Are you on a quest for healthy skin?
Do you wonder how to get it, how to maintain it and what goes into the process?
Here at Tailor HQ we get a lot of questions about moisturising and how we can enhance our skin from the inside and out. It can be confusing when educating ourselves on our skin’s moisture, navigating the terminology and trying to understand the “why and how,” so we’ve created Moisturiser 101 - our newest “micro-course” (with no pop quiz at the end, we promise).
Why does skin have moisture?
All cells need water to function properly. Water is used to keep cells plump and assists with the elimination of toxins. The skin’s oil production is a natural function which helps to keep your cells hydrated. To show how these oils function to prevent dehydration, add a layer of oil to a glass of water and place it beside another glass of water without oil. The glass without the oil will lose significantly more water over the course of a week compared to the glass of water with the protective oily layer. When we compare this to your skin, you can then understand how the skin's natural sebum/oil protects not only our skin cells, but our entire system from dehydration.
To sum up:
Hydrated cells keep your skin looking plump and healthy
They’re also better equipped to eliminate toxins and cellular waste
Your skin’s natural oil or sebum is important because it protects your skin and entire system from dehydration.
Is this sufficient or do we need to supplement this with moisturiser?
This depends on your skin. The skin is your body’s largest organ and has years of evolutionary development fine tuning its function, however the skin’s natural processes can be thrown out of whack by dietary, environmental, age and lifestyle factors. When this happens it’s important to both identify the root cause and choose products which support the skin thus helping to gently balance these processes out. For example, when you’re a teenager your skin can go berserk with oil production. Using products to gently remove the dirty build up and then replenishing your skin with clean, nutritious lightweight oils and humectant materials to keep the skin’s barrier in tact and hydrated is important for this skin type. If your skin is dry, sensitive and flaky, then your skin will benefit from moisturisers that contain probiotic lysate, such as Your Blend Moisture with extract 6. If your skin is combination, or just looking a little dull and lack luster, you can support it by pumping up the water content with humectant materials. Use ingredients to rehydrate the skin like vitamin b5 and coconut glycerin (found in Tailor Hydrate).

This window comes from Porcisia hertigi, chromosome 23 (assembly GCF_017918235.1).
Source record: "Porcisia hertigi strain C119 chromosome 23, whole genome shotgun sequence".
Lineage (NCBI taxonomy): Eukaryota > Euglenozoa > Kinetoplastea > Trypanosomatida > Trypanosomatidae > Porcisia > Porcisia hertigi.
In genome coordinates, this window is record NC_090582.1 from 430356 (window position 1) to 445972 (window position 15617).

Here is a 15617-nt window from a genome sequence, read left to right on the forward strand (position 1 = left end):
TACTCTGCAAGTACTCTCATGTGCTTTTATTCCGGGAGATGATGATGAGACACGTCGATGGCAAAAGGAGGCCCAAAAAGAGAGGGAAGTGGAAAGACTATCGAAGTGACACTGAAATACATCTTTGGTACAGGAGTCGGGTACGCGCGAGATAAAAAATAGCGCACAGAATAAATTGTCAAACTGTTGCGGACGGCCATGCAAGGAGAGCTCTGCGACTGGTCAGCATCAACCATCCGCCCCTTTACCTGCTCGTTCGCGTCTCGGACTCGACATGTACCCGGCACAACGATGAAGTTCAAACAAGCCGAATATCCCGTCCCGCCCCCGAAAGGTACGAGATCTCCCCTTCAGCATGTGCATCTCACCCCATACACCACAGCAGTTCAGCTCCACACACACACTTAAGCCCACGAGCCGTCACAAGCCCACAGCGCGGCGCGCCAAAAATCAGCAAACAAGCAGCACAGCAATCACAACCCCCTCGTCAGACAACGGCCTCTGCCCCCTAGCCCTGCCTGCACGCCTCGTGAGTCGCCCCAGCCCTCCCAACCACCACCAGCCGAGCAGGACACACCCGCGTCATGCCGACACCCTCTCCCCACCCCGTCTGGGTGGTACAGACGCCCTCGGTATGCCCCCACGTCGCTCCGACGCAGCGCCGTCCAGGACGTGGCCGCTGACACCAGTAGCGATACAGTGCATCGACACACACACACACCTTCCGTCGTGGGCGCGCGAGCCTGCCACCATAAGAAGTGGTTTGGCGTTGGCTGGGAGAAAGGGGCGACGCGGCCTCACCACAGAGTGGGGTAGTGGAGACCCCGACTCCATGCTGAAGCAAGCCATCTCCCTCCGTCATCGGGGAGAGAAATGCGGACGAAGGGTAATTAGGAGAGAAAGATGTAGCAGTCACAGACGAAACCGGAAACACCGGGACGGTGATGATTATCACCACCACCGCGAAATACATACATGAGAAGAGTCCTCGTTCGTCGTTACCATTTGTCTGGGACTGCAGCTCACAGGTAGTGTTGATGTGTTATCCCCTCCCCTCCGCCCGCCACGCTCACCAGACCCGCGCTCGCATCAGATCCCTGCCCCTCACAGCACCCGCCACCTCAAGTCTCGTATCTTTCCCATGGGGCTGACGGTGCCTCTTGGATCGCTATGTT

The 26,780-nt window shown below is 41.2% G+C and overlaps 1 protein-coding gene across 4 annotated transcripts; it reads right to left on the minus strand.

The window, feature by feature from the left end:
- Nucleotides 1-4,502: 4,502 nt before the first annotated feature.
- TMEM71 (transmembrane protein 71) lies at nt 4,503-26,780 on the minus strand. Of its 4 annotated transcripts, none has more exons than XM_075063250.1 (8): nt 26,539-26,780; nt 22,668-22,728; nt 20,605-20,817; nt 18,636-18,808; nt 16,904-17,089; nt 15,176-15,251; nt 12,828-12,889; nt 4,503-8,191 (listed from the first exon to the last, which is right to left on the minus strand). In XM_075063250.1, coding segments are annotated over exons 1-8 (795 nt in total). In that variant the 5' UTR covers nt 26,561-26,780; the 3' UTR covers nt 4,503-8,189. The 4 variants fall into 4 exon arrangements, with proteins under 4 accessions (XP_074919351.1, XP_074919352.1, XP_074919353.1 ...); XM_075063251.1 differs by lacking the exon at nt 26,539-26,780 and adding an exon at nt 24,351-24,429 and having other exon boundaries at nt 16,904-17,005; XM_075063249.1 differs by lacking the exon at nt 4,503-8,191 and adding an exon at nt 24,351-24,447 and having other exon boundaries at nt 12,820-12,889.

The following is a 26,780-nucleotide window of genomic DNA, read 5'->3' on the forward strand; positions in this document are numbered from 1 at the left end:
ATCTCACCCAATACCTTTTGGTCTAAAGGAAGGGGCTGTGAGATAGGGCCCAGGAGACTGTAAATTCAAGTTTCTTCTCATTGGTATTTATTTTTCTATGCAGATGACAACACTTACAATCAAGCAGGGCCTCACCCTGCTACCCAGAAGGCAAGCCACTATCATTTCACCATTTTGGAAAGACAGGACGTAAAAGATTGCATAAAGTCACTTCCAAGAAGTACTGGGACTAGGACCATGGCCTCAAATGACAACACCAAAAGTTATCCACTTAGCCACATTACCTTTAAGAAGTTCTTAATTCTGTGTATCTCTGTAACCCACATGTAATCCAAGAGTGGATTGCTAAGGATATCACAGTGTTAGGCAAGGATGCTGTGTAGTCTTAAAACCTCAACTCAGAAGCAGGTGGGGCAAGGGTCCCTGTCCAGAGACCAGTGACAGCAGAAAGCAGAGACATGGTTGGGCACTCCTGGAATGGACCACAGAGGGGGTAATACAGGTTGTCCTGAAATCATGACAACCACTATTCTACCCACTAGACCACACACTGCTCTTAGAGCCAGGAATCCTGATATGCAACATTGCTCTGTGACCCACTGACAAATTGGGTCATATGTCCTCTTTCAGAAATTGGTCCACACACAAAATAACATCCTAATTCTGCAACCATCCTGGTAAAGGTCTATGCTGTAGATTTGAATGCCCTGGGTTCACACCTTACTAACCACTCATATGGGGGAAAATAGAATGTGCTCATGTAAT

To sum up:
Choose products with natural ingredients which help to balance your skin’s natural function when it’s thrown out of whack by factors such as environment, age, lifestyle and your diet.
There are different ways moisturisers work and choosing the right one for your skin’s needs is important.
The key to healthy skin is to choose products which will help keep your skin's barrier function intact.
What factors affect your skin’s hydration level?
One way hydration can vary is through the skin’s rate of oil production. Skin which produces little to no oil will be more dehydrated on average. That’s because there’s little or no protective oily layer to prevent the evaporation of water from your skin and body’s cells. The skin’s oil production slows down as we age which means that as we get older it’s important to support and supplement the skin’s natural oils with products containing natural ingredients. Climate and environment are also key factors. When the weather cools down, your skin’s natural oil production also slows, leading to dry skin during the winter months, a reason why we often find ourselves reaching for the richer moisturising creams. Diet and lifestyle also play a major role in the skin's hydration levels and oil production. Caffeinated and alcoholic drinks have a diuretic effect on the body’s system causing you to eliminate water and can result in dehydration if you’re not replenishing your system throughout the day. As a rule of thumb, we recommend drinking at least 2L of clean pure water every day and more if you’re having caffeinated drinks such as coffee, tea (green and black) or kombucha. Studies have also shown that omega 3 essential fatty acid will help to protect your body’s cells from inflammation to keep them moisturised and hydrated (more on this later).
To sum up:
As we age our skin’s rate of oil production declines, increasing our need to support the skin with products containing natural ingredients.
During the cooler weather the skin’s oil production slows down and we also consume less water resulting in dehydration and dull skin.
Caffeinated and alcoholic drinks can result in dehydration so if you’re having caffeinated drinks such as coffee, tea (green and black) or kombucha and alcohol make sure to drink at least 2L of clean pure water every day.
Omega 3 is an essential dietary component to keep your skin moisturised and prevent inflammation.